Did we just witness “an epic signal of a blow-off top”… ? Yes, says Gary Evans of the Global Macro Monitor blog who pointed to Barstool Sports founder Dave… U.S. stock markets ended mixed on Tuesday as investors waited for Fed’s latest FOMC policy decision. Gambling is about all the two cities have in common. Market Nuggets compiles all of the day’s top expert analysis on the gold market. They offer a short synopsis of bank forecasts, and the outlook of famed economists like Dennis Gartman and Nouriel Roubini. Kitco Nuggets are constantly updated throughout the day. U.S. stocks tumbled early Thursday as investors worried about signs of coronavirus cases rising again and digested Wednesday’s downbeat economic outlook from…
Did we just witness “an epic signal of a blow-off top”… ? Yes, says Gary Evans of the Global Macro Monitor blog who pointed to Barstool Sports founder Dave Portnoy as the reason why. See full story.
At a moment when America’s attention is trained directly on racial issues, this fund may get some attention, which at least one analyst thinks it deserves. See full story.
With the country entering its third week of protests over social justice, the spotlight has been cast again on the state of blacks in the workforce — in particular, the glacial progress of diversity in tech. See full story.
As Joe Biden’s campaign works on picking his running mate, the effort is drawing heightened interest for several reasons — some of them arising from 2020’s unprecedented tumult. See full story.
Australian think tank the Institute for Economics and Peace warns a sharp fall in the oil price will affect political regimes in the Middle East, especially in Saudi Arabia, Iraq and Iran. See full story.
Extending the extra $600 could create a disincentive to return to work, some lawmakers say. See full story.
Stock Market News for Jun 10, 2020
U.S. stock markets ended mixed on Tuesday as investors waited for Fed’s latest FOMC policy decision. Moreover, the NBER’s statement that the economy has fallen in recession since mid-February also dented investors’ confidence. Meanwhile, the Nasdaq Composite touched a significant milestone and closed in the green while both the Dow and the S&P 500 finished in red.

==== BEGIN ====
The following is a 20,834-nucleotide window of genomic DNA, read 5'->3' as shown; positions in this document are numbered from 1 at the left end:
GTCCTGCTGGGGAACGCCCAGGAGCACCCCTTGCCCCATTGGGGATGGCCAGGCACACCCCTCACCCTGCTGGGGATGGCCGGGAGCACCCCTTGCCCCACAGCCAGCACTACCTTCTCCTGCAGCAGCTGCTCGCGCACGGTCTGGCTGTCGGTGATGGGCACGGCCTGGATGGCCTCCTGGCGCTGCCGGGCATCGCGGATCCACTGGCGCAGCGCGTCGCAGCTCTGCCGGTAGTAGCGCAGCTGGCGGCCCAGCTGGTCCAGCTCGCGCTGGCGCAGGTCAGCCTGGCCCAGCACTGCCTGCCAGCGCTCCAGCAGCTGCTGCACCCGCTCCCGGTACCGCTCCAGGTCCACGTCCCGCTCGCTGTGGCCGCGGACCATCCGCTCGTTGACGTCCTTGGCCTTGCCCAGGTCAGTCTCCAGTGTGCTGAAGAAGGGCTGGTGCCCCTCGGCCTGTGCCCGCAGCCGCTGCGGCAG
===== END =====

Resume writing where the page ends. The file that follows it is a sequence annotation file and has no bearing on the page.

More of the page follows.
How Did The Benchmarks Perform?
The Dow Jones Industrial Average (DJI) tumbled 1.1% or 300.14 points to close at 27,272.30, snapping its sixth straight positive close. Notably, 26 components of the 30-stock blue-chip index ended in the red while 4 finished in green.
The S&P 500 declined 0.8% to close at 3,207.18. The Energy Select Sector SPDR (XLE), the Industrials Select Sector SPDR (XLI) and the Financials Select Sector SPDR (XLF) plummeted 3.8%, 2.5% and 2.1%, respectively. Notably, 10 out of eleven sectors of the benchmark index closed in negative territory and only one in positive territory.
However, the tech-heavy Nasdaq Composite closed at 9,953.75, gaining 0.3% due to strong performance of large-cap tech stocks. During the intraday trading session, Nasdaq Composite briefly touched the 10,000 level at 10,002.5 for the first time in history. Additionally, the tech-laden index has posted a fresh all-time high closing on Tuesday.
Large-cap tech stocks like Apple Inc. AAPL, Netflix Inc. NFLX, Facebook Inc. FB and Amazon.com Inc. AMZN rallied more than 3%. Apple and Netflix carry a Zacks Rank #2 (Buy). You can see the complete list of today’s Zacks #1 Rank (Strong Buy) stocks here.
The fear-gauge CBOE Volatility Index (VIX) increased 6.8% to close at 27.57. A total of 13.82 billion shares were traded on Tuesday, higher than the last 20-session average of 12.54 billion. Decliners outnumbered advancers on the NYSE by a 3.09-to-1 ratio. On Nasdaq, a 1.84-to-1 ratio favored declining issues.
Fed’s FOMC Meeting
The 2-day FOMC meeting of the Fed has started from Tuesday. The central bank has done exceptionally well with respect to maintain credit flow during the period of lockdowns. Market participants expect the Fed to continue its unlimited asset purchase program and to keep the benchmark interest rate at 0% to 0.25%. The Fed chairman Jerome Powell will give a statement after the meeting. Market participants will closely monitor any clue about the Fed’s future intentions and about its view of the economy.
U.S. Economy in Recession
On Jun 8, the National Bureau of Economic Research (NBER) stated that the U.S. economy is indeed in recession since mid-February, ending the historically longest 128 months of expansions. According to the NBER’s Business Cycle Dating Committee “The unprecedented magnitude of the decline in employment and production, and its broad reach across the entire economy, warrants the designation of this episode as a recession, even if it turns out to be briefer than earlier contractions.”
Moreover, the world Bank has estimated that the global economy will shrink around 5.2% in 2020 due to the coronavirus-induced mayhem. The International Monetary Fund has said that the ongoing global recession may be worse than the Great Depression.